Drawings are really important to her as well, since they show how a designer processes what he or she sees. Above all, a portfolio has to prove the versatility of the designer. Texprint attracts a broad audience and a good designer needs to adapt to different styles. “It’s a fine balance between having a signature and showing diversity.”
Pritchard loves discovering new talent. It’s a great way to see what’s out there, and to stay focused. “It keeps me on my toes, knowing that there’s really good work coming up behind me.” The whole industry benefits from young talent, which is why she regrets the introduction of higher fees in art colleges: “Risk taking will really suffer, and risk taking is what makes good work.”
After all, where would the industry be without support for younger designers? “I owe parts of my career to organisations like Texprint and the Craft Council. It feels natural to support emerging designers in return.”
Aerial upholstery collection
29 June 2016 by Roger Tredre
Pip Jenkins, Head of Design at John Smedley, has joined the judging panel for Texprint 2016. We spoke to her about her work.
It’s one of the world’s best-known knitwear companies, with a reputation for quality and creative design. John Smedley was established in 1784 and has the oldest manufacturing factory in the world based at Lea Mills, Derbyshire. The firm’s creative energy is emphasised through its participation in London Fashion Week and London Collections: Men.
Here, Pip Jenkins explains why we need to develop new talent. Jenkins herself joined John Smedley straight from university – and never looked back.
How important is it for you to support the next generation of designers?
The next generations represent the future of the fashion industry. Without them, we won’t be moving forward, so it is incredibly important for people in the industry to invest time and pass on knowledge when working together. This will ensure we get the best from young designers coming into the industry.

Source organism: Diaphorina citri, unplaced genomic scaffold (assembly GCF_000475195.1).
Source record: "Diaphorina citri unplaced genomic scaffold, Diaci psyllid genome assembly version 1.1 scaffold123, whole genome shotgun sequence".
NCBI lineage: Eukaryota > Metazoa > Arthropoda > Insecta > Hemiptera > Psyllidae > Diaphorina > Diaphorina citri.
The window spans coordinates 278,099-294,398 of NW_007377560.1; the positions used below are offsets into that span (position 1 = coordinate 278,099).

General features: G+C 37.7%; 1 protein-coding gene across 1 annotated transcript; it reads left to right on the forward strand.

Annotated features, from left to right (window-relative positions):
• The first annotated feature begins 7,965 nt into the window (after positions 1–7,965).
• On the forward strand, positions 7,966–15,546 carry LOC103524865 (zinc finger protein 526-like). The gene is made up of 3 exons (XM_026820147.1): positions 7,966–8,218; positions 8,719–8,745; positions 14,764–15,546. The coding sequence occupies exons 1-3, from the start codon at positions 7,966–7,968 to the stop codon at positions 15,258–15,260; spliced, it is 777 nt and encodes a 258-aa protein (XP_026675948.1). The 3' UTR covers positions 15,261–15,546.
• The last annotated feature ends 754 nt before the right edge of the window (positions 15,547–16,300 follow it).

We have many work placements coming through the design studio at John Smedley. In fact this is how I got my permanent job here. In my final year at Kingston University, we took part in an industry project with John Smedley, which I won, and I had the opportunity to work with them for two weeks to develop the final designs of my project into their latest collection.
I was then offered the year placement and later offered the men’s designer role – and now I’m the Head Designer. So I truly see the importance of working with the next generation.
Every year we also sponsor a Qest scholar to future their education. We make sure we have a close relationship with the scholar and support them throughout the development of not just the collections but also their brand, and how they represent themselves.
What do you look for in great textile design?
It’s got to be fresh new and existing, something that’s testing the boundaries of age-old processes and brings textile design into a new light.